The internet company filed a petition for review in mid-August, asking the Supreme Court to clarify that a patent’s entire prosecution history be used in claim construction.
Google and two inventors came to blows in 2013. They accused the internet company of infringing patents for malware protection software with the Chrome web browser.
In 2015, the Federal Circuit overturned the lower court’s ruling that Google hadn’t infringed the patent.
The appeals court used the inventors’ definition of “web browser process” and ignored the prosecution history, because it didn’t clearly disavow what they had claimed.
Google argued in its petition for review that the Federal Circuit both ignored correct practice and skewed analyses towards "overbroad and acontextual" constructions by failing to consider the prosecution history.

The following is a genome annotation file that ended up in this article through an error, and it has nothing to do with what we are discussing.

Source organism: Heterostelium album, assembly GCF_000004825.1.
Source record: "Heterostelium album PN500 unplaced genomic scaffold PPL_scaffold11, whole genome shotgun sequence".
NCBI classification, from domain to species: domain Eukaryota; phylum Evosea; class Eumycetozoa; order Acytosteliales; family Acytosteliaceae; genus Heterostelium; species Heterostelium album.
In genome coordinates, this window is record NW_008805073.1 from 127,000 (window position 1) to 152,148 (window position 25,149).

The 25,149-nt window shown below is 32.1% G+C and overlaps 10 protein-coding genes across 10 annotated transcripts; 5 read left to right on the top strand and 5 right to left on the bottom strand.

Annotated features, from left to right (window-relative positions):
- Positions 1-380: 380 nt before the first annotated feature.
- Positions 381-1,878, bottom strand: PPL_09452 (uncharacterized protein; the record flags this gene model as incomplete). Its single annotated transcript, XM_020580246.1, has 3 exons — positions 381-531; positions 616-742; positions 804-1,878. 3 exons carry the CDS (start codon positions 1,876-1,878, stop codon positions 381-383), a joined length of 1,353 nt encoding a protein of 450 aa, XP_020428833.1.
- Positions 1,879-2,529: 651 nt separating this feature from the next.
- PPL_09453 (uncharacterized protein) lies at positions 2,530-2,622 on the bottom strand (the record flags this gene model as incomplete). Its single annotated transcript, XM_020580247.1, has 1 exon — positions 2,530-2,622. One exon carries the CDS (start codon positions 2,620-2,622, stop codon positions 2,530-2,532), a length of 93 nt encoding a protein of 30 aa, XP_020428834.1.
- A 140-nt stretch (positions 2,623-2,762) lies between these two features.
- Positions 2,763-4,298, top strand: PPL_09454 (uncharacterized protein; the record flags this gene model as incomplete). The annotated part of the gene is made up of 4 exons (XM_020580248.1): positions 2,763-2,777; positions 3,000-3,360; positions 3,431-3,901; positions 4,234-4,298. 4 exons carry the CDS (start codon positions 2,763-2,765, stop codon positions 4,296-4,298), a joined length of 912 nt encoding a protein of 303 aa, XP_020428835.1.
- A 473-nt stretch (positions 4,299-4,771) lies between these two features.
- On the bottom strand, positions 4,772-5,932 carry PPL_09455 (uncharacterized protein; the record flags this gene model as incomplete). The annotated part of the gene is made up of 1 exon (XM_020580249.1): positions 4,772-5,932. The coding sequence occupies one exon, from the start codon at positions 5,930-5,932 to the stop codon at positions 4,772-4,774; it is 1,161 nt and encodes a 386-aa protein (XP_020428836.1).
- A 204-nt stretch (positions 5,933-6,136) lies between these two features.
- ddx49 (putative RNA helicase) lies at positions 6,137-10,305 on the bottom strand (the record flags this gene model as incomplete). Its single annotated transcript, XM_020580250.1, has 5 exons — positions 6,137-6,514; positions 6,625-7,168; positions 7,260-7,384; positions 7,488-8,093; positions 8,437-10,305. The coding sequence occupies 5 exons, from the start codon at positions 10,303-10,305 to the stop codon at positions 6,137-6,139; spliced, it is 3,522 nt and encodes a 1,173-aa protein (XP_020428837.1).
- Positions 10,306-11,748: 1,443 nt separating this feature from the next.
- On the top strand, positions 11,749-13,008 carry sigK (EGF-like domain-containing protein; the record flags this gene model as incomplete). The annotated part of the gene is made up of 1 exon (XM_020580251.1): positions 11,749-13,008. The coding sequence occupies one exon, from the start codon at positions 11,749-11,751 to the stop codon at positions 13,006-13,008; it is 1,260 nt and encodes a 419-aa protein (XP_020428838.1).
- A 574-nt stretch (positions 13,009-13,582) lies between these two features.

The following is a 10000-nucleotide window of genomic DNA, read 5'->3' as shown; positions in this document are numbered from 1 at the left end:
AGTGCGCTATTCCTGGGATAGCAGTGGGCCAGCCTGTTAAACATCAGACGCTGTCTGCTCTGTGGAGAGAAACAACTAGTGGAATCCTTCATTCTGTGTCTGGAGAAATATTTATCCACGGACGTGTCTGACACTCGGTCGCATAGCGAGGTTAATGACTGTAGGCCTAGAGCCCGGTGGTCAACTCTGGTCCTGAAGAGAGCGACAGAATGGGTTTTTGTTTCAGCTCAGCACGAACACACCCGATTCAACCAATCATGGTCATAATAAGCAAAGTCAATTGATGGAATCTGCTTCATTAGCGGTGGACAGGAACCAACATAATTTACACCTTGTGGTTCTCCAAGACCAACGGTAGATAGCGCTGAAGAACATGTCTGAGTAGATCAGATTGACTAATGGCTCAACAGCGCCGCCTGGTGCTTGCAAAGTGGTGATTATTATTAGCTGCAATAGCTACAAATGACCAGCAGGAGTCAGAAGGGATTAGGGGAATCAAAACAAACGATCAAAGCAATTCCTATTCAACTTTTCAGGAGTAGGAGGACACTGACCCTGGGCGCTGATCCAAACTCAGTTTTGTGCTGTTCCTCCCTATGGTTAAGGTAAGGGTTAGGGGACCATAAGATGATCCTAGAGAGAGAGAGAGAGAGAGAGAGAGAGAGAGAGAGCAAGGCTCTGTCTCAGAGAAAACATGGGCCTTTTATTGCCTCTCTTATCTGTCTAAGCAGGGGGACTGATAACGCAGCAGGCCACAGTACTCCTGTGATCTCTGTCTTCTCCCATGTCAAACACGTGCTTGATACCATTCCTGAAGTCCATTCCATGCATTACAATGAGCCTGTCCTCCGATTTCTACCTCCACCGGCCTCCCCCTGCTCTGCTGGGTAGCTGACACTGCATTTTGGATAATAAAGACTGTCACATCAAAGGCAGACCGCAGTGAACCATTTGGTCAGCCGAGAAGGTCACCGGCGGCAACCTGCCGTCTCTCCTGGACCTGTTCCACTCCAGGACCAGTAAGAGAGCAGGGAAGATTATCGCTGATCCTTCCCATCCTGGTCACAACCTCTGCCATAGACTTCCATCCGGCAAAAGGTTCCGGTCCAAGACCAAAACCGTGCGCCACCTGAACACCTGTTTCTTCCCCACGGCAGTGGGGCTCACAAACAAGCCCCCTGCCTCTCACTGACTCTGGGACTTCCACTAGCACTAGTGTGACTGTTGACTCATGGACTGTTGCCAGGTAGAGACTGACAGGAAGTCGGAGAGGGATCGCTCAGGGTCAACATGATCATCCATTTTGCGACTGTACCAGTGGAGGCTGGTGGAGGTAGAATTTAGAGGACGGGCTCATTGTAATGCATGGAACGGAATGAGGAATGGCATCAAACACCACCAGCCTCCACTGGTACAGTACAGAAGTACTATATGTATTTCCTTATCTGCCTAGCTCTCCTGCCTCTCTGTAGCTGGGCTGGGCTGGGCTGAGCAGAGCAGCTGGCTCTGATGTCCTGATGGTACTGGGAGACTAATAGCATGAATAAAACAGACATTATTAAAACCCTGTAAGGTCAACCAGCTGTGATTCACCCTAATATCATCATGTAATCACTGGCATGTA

“First, the uncertainty over which claim-construction rules will apply in any given case deprives the public of reasonable certainty regarding patents’ scope,” Google explained.
“Second, the Federal Circuit’s clear- and-unmistakable standard artificially restricts the courts’ consideration of important contextual evidence by rendering prosecution history all but irrelevant in the mine run of cases, and thereby skews the analysis toward overbroad and acontextual constructions.”
“The resulting uncertainty and overbreadth harm the very innovation the Patent Act is supposed to encourage and protect.”